Sep 18, 2009 at 11:09 pm #1239444
Backpacking noob here:
I'm trying to reduce the amount of water I have to carry in my trips throughout the Red Desert in Southwest Wyoming. I do plan on caching when possible, but the fact is, there are already tons of water supplies all over the desert. Ponds, springs, streams, puddles, etc. I'd prefer to just carry a filter and plan trips to hit these spots, HOWEVER, I know that a significant amount of the water in the area is highly alkali or saline – but not all of it.
1. Is there any simple, lightweight way to test whether its salty or not (to a drinkable level)? Something like how ph strips work? Even some of the fast moving streams supposedly carry leached salts, but I think they might possibly be ok when its mostly snow runoff? Some rainwater puddles might be ok, but then othertimes they might have sucked the alkali minerals out of the dirt. How do I tell?
2. Will salt water mess up a filter like a Hiker Pro, etc? I know it won't make saltwater ok to drink, but I figure if I can get the nasty stuff out, then I can at least sip it to see if its worth drinking?
3. Most of these treasured desert water sources are going to be highly used by deer, elk, antelope, feral horses, and cattle. If it does turn out to be fresh enough water to drink, can I trust that the filter is going to get the bad stuff out? I'm sure theres alot of bad stuff in there…Sep 19, 2009 at 7:05 am #1528797
@rinconLocale: Desert Southwest
A filter will not remove alkali from water any more than it will remove sodium chloride but it shouldn't hurt the filter. A filter will remove bacteria and protozoa spores from alkaline water.
Mostly, you can tell whether water is consumable by the taste. Most of the alkali you will encounter is either calcium carbonate or sodium carbonate; neither is toxic in modest amounts but both taste terrible, a bitter taste that is unmistakable. In general, water with a lot of dissolved salts of any kind have one sort of flavor or another. So, if the water tastes bitter or really salty, then don't drink it.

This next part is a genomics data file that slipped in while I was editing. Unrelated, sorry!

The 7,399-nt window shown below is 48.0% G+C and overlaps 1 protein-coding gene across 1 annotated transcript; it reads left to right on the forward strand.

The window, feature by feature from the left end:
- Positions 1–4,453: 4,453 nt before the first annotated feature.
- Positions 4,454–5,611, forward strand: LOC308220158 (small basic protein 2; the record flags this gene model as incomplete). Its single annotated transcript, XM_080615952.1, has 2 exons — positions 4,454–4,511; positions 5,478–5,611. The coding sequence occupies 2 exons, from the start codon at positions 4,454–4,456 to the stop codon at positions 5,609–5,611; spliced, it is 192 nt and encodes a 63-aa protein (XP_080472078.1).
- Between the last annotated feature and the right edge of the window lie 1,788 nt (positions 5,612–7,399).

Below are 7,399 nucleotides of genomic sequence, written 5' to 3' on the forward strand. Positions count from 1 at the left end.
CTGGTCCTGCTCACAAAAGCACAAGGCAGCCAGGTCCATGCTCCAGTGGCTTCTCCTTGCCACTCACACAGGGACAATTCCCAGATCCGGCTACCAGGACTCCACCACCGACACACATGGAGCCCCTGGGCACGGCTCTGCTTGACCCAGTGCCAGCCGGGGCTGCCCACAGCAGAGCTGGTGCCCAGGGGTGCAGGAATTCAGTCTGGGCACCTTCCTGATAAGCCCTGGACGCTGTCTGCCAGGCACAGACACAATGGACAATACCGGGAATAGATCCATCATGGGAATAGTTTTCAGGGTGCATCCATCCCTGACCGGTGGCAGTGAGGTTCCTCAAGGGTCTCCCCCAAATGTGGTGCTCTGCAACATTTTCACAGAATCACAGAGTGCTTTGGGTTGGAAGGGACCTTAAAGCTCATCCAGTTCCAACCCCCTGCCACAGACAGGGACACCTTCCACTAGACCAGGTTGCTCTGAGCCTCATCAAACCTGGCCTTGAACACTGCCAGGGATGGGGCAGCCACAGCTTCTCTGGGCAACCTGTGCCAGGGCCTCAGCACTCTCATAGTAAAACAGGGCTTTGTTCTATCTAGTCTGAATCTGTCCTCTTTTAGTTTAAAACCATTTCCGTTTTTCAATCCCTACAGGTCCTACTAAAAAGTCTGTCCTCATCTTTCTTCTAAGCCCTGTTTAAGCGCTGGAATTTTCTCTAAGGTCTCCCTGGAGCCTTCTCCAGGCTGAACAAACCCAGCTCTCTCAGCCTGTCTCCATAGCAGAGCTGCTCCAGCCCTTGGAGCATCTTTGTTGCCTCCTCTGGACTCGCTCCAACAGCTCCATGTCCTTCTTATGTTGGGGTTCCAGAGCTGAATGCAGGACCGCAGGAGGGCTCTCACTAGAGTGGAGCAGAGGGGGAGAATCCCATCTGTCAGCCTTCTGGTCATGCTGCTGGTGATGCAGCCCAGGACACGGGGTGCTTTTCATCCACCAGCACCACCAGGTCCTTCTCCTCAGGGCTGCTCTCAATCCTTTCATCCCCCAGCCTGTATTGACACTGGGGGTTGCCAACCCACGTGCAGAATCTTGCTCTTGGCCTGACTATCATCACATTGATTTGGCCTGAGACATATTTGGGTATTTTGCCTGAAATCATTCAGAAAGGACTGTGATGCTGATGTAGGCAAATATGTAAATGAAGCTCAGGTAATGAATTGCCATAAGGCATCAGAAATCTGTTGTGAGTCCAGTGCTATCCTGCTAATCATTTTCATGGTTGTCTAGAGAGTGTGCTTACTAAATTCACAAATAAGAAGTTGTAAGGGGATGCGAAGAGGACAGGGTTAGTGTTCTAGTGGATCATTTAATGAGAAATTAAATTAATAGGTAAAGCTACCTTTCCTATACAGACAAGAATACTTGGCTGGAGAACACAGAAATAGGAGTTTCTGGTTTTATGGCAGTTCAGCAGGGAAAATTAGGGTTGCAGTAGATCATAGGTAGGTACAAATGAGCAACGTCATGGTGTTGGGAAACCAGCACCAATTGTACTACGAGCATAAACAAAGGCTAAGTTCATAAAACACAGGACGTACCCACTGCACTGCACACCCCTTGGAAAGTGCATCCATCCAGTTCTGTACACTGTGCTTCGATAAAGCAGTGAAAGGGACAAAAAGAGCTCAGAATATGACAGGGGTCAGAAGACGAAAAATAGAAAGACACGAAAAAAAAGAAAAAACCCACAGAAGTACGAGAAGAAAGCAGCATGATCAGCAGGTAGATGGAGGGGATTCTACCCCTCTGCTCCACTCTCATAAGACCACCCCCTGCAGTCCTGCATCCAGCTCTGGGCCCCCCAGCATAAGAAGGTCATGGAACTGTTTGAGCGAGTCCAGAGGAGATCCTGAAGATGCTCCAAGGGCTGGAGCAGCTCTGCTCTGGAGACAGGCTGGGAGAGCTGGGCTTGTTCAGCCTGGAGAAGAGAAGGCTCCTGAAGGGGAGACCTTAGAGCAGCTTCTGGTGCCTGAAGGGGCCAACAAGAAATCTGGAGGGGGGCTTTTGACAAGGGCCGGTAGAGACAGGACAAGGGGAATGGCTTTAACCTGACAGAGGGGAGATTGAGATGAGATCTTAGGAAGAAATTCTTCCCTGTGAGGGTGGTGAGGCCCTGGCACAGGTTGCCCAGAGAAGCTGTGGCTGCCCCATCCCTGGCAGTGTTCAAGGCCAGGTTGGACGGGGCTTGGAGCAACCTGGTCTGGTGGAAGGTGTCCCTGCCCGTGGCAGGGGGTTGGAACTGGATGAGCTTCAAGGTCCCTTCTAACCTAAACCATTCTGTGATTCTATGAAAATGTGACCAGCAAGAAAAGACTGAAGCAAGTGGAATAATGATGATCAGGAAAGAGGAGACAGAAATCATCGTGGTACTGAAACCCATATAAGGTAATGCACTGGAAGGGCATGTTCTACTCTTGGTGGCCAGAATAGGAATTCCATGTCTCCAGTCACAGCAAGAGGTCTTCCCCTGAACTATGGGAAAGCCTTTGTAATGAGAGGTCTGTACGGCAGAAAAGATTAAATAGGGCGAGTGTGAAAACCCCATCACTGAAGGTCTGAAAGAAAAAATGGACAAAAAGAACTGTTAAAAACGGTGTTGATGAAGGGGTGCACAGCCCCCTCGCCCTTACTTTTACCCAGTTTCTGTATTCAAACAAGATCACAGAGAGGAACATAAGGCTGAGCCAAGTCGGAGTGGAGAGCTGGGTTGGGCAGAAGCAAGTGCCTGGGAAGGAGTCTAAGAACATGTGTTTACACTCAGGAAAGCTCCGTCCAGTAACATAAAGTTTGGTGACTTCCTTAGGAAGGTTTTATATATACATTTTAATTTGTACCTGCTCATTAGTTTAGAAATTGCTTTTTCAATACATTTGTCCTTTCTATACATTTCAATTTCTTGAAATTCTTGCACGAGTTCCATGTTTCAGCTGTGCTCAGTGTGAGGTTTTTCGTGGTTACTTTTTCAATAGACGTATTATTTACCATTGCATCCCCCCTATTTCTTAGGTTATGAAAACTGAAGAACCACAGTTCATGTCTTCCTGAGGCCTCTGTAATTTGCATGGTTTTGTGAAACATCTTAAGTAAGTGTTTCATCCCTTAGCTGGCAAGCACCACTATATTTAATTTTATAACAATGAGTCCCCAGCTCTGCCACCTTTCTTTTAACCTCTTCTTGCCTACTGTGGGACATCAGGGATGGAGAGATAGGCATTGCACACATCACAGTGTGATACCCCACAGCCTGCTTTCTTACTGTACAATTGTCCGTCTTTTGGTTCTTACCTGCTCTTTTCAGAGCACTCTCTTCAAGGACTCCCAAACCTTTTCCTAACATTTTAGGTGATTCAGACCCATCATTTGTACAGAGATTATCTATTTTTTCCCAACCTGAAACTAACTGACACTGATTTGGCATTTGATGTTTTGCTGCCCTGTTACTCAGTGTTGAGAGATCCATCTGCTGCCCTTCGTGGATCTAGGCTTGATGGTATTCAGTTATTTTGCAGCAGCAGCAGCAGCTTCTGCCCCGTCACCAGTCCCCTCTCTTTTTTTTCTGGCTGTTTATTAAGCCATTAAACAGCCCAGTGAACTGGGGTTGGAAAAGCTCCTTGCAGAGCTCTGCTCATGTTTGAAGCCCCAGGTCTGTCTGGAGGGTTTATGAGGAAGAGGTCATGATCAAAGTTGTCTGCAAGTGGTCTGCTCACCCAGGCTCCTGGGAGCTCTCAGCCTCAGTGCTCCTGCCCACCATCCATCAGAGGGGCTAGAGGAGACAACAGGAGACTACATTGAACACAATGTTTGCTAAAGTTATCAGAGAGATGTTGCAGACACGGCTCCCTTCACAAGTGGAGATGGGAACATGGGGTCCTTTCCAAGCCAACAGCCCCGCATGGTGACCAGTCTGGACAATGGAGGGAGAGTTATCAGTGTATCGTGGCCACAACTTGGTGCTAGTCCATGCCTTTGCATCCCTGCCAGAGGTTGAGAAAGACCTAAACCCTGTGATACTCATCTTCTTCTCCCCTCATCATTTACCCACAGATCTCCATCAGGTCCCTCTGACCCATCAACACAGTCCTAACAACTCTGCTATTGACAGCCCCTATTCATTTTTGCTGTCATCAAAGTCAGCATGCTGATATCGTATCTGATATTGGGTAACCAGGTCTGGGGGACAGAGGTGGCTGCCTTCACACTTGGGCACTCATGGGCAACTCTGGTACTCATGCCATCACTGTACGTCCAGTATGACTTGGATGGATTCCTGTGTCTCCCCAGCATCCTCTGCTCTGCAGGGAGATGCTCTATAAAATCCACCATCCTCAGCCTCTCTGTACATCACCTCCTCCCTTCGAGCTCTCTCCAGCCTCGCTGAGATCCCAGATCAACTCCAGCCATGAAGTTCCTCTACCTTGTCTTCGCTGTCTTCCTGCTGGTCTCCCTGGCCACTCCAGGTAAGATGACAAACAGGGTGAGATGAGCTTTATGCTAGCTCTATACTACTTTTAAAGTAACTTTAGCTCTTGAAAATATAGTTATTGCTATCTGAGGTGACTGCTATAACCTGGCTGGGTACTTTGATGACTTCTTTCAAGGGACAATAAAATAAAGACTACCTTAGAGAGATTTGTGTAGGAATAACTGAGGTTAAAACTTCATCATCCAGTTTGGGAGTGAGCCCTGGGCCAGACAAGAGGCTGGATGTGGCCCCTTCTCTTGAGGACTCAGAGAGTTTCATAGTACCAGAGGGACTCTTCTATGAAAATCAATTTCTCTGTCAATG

Actually, humans can drink a reasonable amount of alkaline water without causing serious internal problems, the taste is worse than the effects. Unless one consumes huge quantities of alkaline water, the worst effect would be diarrhea of one degree or another. The name "Sweetwater" shows up on a lot of maps of the west including SW Wyoming; the names were given by the pioneers who had to deal with a lot of water than was not "sweet". They drank it anyway and survived.
pH test strips would be a good way to distinguish between really bad water and that that is just lousy tasting. You can get pH test strips or test kits at any store that sells tropical fish. I would not be inclined to drink water that is much over pH 9 to perhaps 10. Really alkaline water will be between 12 and 14.Sep 19, 2009 at 11:24 am #1528837
Thats exactly what I needed to know. Some of my hiking will be around the Sweetwater River (Oregon Trail), but mostly around Bitter Creek, which killed many a pioneer who got sick from drinking too much of it since it was the only water source along most of the Overland Trail.
I think I'll just plan on testing any water source I come to with strips and a taste test (after being filtered). Then I can take note of the good spots and plan on taking less water next time I'm through there.Oct 19, 2009 at 2:36 pm #1537784
@pivvayLocale: Rocky Mountains
Try it out yet? How'd it work? Which filter are you using?Oct 19, 2009 at 9:06 pm #1537910
@kwersalLocale: Western Colorado
Yick! I just had some of that water last weekend– filtered from a small, beautifully clear pool in Utah. Unfortunately, I used it to make dinner (Thai peanut beef noodles) and coffee BEFORE I realized how incredibly nasty tasting it was. Ate it anyway AND drank a fair bit (hold nose and chug) because it was too late and dark to make the hike down to the river. Didn't make me sick at all. Yet. It's been a couple of days, so I think it didn't cause any harm.Oct 21, 2009 at 7:33 am #1538408
Havent been out yet, unfortunately. And winter's just about here, so priorities are changing. This place is way too miserable to hike in the winter and I'll be boiling snow anyway.
I use a hiker pro.
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